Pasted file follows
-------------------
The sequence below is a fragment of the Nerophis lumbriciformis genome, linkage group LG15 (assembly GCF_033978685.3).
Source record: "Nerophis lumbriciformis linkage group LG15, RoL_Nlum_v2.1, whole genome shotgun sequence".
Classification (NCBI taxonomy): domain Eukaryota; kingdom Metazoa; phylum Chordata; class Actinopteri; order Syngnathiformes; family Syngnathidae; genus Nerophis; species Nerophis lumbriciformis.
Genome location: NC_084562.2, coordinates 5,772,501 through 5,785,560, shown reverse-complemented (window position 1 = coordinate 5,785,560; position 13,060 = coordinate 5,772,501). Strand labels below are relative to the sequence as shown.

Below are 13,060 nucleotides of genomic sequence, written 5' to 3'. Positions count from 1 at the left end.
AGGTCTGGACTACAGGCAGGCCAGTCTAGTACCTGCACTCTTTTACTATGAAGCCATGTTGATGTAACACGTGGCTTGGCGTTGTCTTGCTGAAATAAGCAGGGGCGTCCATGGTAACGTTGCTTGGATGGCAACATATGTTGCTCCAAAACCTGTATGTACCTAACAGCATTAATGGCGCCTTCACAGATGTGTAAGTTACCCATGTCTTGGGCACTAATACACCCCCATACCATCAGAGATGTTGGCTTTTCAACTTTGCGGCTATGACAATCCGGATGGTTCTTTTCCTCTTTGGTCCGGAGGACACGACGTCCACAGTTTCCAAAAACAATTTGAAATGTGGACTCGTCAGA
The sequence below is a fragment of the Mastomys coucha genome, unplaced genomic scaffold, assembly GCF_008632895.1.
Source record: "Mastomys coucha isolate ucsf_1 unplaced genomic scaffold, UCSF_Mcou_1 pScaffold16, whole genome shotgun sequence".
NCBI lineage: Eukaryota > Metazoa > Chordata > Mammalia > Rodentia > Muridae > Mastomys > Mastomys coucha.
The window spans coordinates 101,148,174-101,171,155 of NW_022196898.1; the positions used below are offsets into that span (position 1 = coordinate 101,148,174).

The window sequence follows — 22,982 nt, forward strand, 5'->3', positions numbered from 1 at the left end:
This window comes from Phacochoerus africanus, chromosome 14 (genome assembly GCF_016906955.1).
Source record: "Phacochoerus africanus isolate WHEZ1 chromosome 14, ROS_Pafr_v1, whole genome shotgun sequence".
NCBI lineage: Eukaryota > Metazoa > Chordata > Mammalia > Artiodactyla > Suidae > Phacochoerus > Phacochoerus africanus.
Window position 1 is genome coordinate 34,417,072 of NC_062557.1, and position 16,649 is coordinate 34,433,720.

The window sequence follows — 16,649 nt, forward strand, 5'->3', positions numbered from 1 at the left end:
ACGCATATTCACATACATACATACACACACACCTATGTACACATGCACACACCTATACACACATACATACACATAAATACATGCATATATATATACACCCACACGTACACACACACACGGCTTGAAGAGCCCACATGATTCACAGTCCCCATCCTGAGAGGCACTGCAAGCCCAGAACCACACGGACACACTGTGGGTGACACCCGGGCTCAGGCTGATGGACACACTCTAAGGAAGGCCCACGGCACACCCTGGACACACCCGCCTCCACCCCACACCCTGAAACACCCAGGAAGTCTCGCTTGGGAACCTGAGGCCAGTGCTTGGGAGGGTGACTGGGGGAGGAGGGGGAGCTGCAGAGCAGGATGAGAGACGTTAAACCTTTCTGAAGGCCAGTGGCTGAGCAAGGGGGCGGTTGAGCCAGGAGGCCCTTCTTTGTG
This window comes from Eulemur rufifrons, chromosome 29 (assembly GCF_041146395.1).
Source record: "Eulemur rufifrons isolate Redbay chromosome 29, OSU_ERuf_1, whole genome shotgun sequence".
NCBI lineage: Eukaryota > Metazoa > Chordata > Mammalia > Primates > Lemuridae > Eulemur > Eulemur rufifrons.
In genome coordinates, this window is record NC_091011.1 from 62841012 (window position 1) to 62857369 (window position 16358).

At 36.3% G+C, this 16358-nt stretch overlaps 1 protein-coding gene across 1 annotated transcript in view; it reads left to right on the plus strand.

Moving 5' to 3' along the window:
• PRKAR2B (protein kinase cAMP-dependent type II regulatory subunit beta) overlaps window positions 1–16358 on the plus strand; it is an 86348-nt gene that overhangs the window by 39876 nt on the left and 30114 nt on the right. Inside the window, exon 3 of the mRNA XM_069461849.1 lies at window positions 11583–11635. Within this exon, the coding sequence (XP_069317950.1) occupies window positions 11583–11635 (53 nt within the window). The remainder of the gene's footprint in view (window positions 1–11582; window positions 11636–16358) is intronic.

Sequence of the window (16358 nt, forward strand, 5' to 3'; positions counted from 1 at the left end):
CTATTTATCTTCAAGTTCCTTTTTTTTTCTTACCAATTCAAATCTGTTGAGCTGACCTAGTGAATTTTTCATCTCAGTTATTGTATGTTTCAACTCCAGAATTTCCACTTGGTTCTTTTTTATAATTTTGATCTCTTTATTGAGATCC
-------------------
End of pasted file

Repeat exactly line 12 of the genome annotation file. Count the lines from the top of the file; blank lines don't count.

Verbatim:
This window comes from Phacochoerus africanus, chromosome 14 (genome assembly GCF_016906955.1).